Air travel is deemed important for global trade and connectivity, but is the most difficult mode of transport to decarbonise. As a result, some members of the public have decided to stop flying.

This Insight explains the Swedish origins of the term ‘flight shame,’ how it has led to ‘flight free’ campaigns, and the aviation industry’s response.

Why is it so difficult to fly carbon-free?

Aviation currently accounts for 7% of UK carbon emissions. With predictions of continued growth and slow decarbonisation, it is likely to be the largest contributor to UK emissions in 2050, according to the independent Committee on Climate Change.

For flights to be truly carbon-free, they would need to be via zero emission, electric planes. However, commercial fully-electric flights for short and long haul routes are years to decades away. Low-carbon aviation fuels (such as bio or synthetic) are also in the early stages of development and are more expensive than conventional jet fuel.

The additional warming effects of particles and non-CO2 gases emitted high in the atmosphere (from both conventional and many low-carbon fuels) may also double the historical warming impact caused by aircraft CO2 emissions. This is not always accounted for in climate impact assessments.

International strategies to manage emissions from flying include carbon offsetting and market-based measures (such as CORSIA – a UN agreement, and EU-ETS, an EU scheme). However, there is ongoing criticism of CORSIA from NGOs (including the Aviation Environment Federation and Transport and Environment) and the Committee on Climate Change.

The UK Government’s policy is to reach ‘net zero’ by 2050, although only domestic flights are currently included in the legislation. UK aviation recently pledged to align all international flights departing from the UK with this goal.

Björn in Sweden

In 2017 several Swedes, including musician Staffan Lindberg, biathlete Björn Ferry and climate activist Greta Thunberg, announced that they would give up flying. With this, the concept of ‘flight shame’ or ‘Flygskam’ was born.

In Sweden, flight shame has been credited with boosting train travel, leading to the concept of ‘tågsemester’ (literally ‘train holiday’). Proponents say it is motivated both by reducing an individual’s carbon footprint and appreciating the benefits of slow travel, such as meeting new people on the journey.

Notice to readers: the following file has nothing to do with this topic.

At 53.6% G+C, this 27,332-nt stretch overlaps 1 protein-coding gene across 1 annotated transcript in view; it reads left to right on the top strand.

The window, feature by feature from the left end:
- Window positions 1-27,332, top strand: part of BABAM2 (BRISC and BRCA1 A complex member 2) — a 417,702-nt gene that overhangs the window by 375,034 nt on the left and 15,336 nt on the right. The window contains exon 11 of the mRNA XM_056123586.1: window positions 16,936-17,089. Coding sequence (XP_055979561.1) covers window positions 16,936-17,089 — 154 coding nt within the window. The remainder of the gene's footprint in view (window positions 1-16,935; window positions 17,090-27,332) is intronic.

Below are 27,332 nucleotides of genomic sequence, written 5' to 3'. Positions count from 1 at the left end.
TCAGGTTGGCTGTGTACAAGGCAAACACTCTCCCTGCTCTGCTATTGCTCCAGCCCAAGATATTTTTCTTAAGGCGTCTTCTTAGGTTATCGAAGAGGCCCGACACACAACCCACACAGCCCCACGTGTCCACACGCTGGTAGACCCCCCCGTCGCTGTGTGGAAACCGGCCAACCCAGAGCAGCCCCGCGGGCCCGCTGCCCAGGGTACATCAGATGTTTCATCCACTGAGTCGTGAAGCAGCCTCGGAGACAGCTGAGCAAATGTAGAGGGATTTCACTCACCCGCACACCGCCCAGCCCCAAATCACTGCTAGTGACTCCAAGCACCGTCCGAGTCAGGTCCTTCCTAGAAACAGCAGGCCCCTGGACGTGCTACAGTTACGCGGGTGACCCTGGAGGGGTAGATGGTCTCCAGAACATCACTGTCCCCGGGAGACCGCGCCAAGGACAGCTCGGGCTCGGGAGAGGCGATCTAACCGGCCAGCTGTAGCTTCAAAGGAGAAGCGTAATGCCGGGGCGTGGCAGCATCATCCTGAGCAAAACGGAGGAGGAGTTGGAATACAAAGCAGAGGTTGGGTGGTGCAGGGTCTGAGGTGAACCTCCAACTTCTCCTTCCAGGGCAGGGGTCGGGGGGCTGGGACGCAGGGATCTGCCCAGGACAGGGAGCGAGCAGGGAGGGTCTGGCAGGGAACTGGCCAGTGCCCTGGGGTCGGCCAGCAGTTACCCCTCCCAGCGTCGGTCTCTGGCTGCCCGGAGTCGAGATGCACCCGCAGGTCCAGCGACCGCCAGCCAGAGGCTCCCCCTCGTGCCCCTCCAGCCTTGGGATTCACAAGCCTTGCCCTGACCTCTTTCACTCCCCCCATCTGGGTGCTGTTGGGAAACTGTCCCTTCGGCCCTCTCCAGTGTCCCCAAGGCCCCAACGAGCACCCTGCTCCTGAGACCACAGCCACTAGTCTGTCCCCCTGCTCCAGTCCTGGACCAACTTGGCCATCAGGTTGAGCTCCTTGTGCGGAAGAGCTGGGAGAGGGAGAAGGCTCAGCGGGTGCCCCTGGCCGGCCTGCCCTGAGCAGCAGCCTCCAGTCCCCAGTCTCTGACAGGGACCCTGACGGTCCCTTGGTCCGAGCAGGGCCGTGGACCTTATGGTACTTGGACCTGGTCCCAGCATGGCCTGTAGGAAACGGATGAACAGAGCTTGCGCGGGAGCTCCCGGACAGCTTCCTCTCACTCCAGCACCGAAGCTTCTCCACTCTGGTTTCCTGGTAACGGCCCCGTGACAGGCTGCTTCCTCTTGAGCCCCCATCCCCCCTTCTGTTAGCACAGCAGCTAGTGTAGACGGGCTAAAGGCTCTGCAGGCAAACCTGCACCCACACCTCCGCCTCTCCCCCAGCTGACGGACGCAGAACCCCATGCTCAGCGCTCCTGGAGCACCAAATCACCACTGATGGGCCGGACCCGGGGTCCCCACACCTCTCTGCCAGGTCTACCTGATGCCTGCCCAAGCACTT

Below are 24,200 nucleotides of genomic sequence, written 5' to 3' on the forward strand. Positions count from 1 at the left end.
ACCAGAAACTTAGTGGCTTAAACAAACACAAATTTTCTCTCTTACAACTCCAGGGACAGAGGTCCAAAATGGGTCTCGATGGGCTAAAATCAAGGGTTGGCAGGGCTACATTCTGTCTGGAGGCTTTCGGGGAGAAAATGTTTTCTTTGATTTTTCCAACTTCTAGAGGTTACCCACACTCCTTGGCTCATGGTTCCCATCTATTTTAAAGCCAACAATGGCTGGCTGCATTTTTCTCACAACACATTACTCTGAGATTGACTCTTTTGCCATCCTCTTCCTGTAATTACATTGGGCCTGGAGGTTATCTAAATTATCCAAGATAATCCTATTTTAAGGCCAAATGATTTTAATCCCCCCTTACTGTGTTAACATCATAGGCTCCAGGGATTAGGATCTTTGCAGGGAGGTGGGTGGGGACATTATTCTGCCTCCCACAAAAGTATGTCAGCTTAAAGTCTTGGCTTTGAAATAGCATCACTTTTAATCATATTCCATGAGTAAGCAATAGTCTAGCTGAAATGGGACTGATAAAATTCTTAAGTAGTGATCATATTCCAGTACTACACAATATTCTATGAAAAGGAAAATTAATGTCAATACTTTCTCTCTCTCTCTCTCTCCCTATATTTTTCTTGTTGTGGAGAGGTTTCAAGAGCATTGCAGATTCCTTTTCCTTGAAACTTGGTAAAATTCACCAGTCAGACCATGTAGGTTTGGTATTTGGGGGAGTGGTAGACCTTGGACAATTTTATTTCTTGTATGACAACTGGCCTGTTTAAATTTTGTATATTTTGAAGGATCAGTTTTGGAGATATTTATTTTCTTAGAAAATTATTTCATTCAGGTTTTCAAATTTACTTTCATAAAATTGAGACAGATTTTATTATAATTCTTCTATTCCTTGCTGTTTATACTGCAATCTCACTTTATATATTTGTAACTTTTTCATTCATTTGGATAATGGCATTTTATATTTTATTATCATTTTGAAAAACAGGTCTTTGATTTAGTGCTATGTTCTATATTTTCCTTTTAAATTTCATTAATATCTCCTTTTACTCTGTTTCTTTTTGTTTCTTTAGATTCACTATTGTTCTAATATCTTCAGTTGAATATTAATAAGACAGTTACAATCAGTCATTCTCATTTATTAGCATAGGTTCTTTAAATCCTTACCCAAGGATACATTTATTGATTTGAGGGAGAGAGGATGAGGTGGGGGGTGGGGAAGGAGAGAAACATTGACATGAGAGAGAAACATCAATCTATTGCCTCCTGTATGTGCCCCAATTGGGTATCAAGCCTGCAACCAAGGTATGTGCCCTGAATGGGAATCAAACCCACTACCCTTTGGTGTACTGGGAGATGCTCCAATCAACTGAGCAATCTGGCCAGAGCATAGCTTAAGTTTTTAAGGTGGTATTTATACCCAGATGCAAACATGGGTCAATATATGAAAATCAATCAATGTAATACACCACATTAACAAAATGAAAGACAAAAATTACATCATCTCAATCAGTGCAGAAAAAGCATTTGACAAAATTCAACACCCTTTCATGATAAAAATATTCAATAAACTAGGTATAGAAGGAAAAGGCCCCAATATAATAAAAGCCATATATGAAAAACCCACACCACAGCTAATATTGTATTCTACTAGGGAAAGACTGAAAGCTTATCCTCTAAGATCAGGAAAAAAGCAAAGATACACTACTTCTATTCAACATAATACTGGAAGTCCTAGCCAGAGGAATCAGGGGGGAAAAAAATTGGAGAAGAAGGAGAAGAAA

Flight shame may be having a quantifiable effect on consumer transport choices in Sweden. Airport operator Swedavia reported a 4% drop in passenger numbers in 2019 compared to 2018 (a 9% drop for domestic flights). Swedavia spokesperson Robert Pletzin said this could be due to both economic factors and the climate debate. However, Swedavia CEO Jonas Abrahamsson, said that flight shame was not the solution for reducing emissions from aviation. In 2017, passenger numbers travelling with Swedish train operator SJ increased by 5% compared to 2018. SJ think this is due to public interest in climate-smart travel.

Is flight shame spreading beyond Sweden?

A survey by the European Investment Bank reported that:

  • 75% of Europeans said they would fly less in 2020 for environmental purposes.
  • 36% of Europeans said they already fly less for this reason.
  • For China and the USA, 94% and 69% said they intended to fly less in 2020, respectively.

Across the EU, air passenger numbers increased by 6% between 2017 and 2018 (full data for 2019 is not yet available). In Germany air passenger numbers declined in autumn 2019 compared to autumn 2018. Analysis by Deutsche Bank suggests that this was due to economic reasons and not ‘flight shame’.

In the UK, 297 million air passengers passed through UK airports in 2019, up from 292 million in 2018, and 284 million in 2017. The Financial Times reported the number of domestic flights decreased by 20% over the last decade. However, it attributed this to taxes, improved train services and market economics.

The campaign encouraging people to stop flying in the UK is represented by Flight Free 2020. Australia, Canada, the USA and France have started similar campaigns.

Is the aviation industry feeling the pressure?

At a summit for airline CEOs in June 2019, Head of the International Air Transport Association, Alexandre de Juniac, said of flight shame: “unchallenged, this sentiment will grow and spread.” Rolls Royce CEO Warren East also said public concern about aviation emissions was threatening their business.

A 2019 report by investment bank UBS suggested that concerns about climate change, “could cause people to shun air travel in future” and that this could accelerate the sector towards lower-emission Hybrid Electric Aviation by 2028.

Dutch airline KLM has encouraged passengers to “explore other travel options” such as rail for short journeys, as part of its ‘fly responsibly’ campaign.

The actions of the few?

Only 15% of people take 70% of all flights from the UK and 50% of UK residents don’t fly each year. Whether the campaigns are convincing the most frequent flyers is not yet clear. Proponents argue that the knock-on effect of seeing people giving up flying will inspire others to do the same. Some have questioned whether more ‘ethical travel’ alternatives are a realistic possibility for families, especially when they may fly only once a year.

Further reading:

Climate change and aviation, POST.

Net zero in the UK, House of Commons Library.

Decarbonising Aviation. Plane easy? Energy and Climate Intelligence Unit.

About the author: Emily Mason is a POST Fellow.